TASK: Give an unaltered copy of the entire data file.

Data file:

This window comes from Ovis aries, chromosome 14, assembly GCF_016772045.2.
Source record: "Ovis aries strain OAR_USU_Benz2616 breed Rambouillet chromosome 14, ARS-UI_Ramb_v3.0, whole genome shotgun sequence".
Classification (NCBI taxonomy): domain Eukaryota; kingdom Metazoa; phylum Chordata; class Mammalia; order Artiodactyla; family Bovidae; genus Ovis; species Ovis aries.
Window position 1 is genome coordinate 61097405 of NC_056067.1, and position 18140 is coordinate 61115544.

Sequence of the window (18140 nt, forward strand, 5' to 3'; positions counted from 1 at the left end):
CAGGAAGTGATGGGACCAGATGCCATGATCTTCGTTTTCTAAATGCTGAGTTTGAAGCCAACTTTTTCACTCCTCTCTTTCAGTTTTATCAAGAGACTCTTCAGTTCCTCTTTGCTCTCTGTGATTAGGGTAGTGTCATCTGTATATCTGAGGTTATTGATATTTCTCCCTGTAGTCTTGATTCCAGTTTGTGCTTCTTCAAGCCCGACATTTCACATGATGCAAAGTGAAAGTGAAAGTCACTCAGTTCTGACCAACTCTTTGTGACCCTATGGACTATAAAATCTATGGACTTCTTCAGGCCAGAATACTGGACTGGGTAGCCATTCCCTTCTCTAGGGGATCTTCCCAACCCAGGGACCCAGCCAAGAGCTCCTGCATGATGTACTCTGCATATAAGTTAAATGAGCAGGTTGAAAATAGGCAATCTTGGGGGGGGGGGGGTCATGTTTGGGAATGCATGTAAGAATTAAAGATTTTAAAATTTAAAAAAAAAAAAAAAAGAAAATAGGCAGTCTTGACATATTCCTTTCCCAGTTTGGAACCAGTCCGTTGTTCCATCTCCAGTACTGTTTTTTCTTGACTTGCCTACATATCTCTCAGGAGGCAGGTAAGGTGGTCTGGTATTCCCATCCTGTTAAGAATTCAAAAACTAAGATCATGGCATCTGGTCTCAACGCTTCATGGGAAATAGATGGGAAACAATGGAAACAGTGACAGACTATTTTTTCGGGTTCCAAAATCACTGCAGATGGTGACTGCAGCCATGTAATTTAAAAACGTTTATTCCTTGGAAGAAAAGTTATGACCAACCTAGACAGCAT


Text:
This window comes from Ovis aries, chromosome 14, assembly GCF_016772045.2.
Source record: "Ovis aries strain OAR_USU_Benz2616 breed Rambouillet chromosome 14, ARS-UI_Ramb_v3.0, whole genome shotgun sequence".
Classification (NCBI taxonomy): domain Eukaryota; kingdom Metazoa; phylum Chordata; class Mammalia; order Artiodactyla; family Bovidae; genus Ovis; species Ovis aries.
Window position 1 is genome coordinate 61097405 of NC_056067.1, and position 18140 is coordinate 61115544.

Sequence of the window (18140 nt, forward strand, 5' to 3'; positions counted from 1 at the left end):
CAGGAAGTGATGGGACCAGATGCCATGATCTTCGTTTTCTAAATGCTGAGTTTGAAGCCAACTTTTTCACTCCTCTCTTTCAGTTTTATCAAGAGACTCTTCAGTTCCTCTTTGCTCTCTGTGATTAGGGTAGTGTCATCTGTATATCTGAGGTTATTGATATTTCTCCCTGTAGTCTTGATTCCAGTTTGTGCTTCTTCAAGCCCGACATTTCACATGATGCAAAGTGAAAGTGAAAGTCACTCAGTTCTGACCAACTCTTTGTGACCCTATGGACTATAAAATCTATGGACTTCTTCAGGCCAGAATACTGGACTGGGTAGCCATTCCCTTCTCTAGGGGATCTTCCCAACCCAGGGACCCAGCCAAGAGCTCCTGCATGATGTACTCTGCATATAAGTTAAATGAGCAGGTTGAAAATAGGCAATCTTGGGGGGGGGGGGGTCATGTTTGGGAATGCATGTAAGAATTAAAGATTTTAAAATTTAAAAAAAAAAAAAAAAGAAAATAGGCAGTCTTGACATATTCCTTTCCCAGTTTGGAACCAGTCCGTTGTTCCATCTCCAGTACTGTTTTTTCTTGACTTGCCTACATATCTCTCAGGAGGCAGGTAAGGTGGTCTGGTATTCCCATCCTGTTAAGAATTCAAAAACTAAGATCATGGCATCTGGTCTCAACGCTTCATGGGAAATAGATGGGAAACAATGGAAACAGTGACAGACTATTTTTTCGGGTTCCAAAATCACTGCAGATGGTGACTGCAGCCATGTAATTTAAAAACGTTTATTCCTTGGAAGAAAAGTTATGACCAACCTAGACAGCAT